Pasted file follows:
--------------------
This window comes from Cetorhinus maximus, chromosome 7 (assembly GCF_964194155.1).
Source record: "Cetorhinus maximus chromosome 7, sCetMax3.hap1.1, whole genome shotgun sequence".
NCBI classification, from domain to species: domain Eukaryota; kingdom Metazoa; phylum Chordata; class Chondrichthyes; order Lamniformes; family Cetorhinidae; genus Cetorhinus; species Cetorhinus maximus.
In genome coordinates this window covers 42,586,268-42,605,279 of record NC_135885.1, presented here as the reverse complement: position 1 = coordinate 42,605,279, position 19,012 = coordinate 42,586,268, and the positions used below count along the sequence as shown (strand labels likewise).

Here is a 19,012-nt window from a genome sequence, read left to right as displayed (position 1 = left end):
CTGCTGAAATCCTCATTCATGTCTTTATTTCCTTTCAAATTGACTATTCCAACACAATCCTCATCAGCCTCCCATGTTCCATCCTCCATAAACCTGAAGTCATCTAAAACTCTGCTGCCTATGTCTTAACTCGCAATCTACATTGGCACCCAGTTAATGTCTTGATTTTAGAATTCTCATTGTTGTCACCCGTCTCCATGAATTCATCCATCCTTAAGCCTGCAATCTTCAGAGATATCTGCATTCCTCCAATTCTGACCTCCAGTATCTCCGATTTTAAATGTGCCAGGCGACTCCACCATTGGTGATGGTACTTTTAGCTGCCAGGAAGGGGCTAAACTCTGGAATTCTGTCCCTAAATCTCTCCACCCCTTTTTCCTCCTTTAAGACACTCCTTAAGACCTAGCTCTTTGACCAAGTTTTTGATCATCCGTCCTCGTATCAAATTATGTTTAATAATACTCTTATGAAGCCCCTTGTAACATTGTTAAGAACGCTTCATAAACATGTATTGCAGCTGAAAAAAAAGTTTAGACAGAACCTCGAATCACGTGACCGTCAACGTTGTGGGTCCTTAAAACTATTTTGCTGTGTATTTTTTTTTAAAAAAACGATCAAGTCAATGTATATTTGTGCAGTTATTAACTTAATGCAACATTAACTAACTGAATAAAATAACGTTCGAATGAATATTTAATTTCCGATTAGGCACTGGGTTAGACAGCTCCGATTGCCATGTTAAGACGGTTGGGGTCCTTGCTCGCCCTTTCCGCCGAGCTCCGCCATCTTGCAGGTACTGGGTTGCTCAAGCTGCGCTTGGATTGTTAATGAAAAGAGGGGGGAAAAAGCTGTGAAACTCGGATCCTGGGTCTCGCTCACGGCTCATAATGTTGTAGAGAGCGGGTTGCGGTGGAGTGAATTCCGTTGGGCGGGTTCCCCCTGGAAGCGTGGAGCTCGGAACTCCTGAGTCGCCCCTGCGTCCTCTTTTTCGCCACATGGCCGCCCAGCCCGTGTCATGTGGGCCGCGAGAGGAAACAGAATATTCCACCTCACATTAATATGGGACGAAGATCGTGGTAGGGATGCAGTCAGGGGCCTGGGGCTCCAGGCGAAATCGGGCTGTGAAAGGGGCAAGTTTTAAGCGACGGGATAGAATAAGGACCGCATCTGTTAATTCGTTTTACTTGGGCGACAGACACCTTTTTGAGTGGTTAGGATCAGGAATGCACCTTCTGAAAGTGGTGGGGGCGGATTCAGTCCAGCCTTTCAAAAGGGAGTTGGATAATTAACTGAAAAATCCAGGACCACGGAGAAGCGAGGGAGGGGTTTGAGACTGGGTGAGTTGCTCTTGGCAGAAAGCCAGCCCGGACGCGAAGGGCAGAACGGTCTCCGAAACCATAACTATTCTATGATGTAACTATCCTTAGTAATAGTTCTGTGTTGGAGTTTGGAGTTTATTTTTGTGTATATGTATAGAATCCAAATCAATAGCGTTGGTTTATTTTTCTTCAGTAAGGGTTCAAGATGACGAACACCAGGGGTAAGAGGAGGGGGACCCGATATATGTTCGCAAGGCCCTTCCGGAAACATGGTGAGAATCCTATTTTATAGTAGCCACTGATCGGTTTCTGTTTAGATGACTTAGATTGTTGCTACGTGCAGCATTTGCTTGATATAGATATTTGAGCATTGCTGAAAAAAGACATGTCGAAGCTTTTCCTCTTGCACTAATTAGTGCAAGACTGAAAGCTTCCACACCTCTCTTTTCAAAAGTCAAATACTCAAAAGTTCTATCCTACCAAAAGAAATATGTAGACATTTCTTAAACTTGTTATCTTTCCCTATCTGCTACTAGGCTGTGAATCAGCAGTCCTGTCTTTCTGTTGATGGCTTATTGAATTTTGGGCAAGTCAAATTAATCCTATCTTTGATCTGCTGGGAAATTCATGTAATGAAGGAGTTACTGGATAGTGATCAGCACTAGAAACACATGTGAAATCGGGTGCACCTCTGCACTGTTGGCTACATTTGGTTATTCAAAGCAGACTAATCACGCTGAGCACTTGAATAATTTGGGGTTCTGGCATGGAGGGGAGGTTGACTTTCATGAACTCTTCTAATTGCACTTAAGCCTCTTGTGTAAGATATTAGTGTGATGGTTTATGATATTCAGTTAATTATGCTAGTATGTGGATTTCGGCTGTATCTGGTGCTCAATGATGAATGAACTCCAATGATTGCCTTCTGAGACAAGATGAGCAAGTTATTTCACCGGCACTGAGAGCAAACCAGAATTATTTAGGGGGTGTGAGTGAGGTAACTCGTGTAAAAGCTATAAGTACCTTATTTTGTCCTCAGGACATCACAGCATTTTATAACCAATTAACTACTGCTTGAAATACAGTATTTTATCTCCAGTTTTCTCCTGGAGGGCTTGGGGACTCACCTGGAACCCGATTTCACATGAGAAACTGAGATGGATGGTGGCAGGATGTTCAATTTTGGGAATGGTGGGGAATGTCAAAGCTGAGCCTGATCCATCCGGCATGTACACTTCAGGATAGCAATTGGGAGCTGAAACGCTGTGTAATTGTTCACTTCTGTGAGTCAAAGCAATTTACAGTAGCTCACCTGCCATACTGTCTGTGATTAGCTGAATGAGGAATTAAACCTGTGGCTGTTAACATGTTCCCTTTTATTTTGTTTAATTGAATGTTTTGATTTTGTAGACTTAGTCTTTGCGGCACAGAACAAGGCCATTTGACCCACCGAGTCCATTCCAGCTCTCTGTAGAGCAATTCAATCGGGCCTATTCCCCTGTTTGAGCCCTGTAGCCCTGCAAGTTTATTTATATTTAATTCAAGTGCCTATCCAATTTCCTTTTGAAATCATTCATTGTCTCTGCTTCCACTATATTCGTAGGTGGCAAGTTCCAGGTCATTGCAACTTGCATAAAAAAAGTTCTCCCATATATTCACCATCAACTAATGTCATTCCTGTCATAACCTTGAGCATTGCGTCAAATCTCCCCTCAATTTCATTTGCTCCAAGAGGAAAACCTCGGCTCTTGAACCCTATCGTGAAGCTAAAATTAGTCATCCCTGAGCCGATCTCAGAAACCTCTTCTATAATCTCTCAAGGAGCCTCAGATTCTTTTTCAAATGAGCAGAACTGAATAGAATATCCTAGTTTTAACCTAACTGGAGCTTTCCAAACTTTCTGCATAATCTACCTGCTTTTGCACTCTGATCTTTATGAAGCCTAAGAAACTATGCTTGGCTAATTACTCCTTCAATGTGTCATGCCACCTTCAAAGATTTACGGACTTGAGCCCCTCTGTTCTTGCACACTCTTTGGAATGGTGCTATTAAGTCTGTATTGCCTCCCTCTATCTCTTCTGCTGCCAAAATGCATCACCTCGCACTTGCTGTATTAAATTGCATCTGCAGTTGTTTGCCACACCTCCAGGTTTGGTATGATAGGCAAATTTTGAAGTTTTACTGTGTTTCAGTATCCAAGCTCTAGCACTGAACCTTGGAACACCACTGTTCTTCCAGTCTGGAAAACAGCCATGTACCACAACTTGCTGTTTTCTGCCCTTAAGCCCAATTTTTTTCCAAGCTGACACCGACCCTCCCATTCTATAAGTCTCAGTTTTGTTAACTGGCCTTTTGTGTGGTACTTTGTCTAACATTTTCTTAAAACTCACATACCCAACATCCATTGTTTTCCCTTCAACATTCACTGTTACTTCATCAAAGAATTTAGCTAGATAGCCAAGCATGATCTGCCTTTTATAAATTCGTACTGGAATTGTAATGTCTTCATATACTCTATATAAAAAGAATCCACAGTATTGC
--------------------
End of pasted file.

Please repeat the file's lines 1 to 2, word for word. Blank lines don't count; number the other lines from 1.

This window comes from Cetorhinus maximus, chromosome 7 (assembly GCF_964194155.1).
Source record: "Cetorhinus maximus chromosome 7, sCetMax3.hap1.1, whole genome shotgun sequence".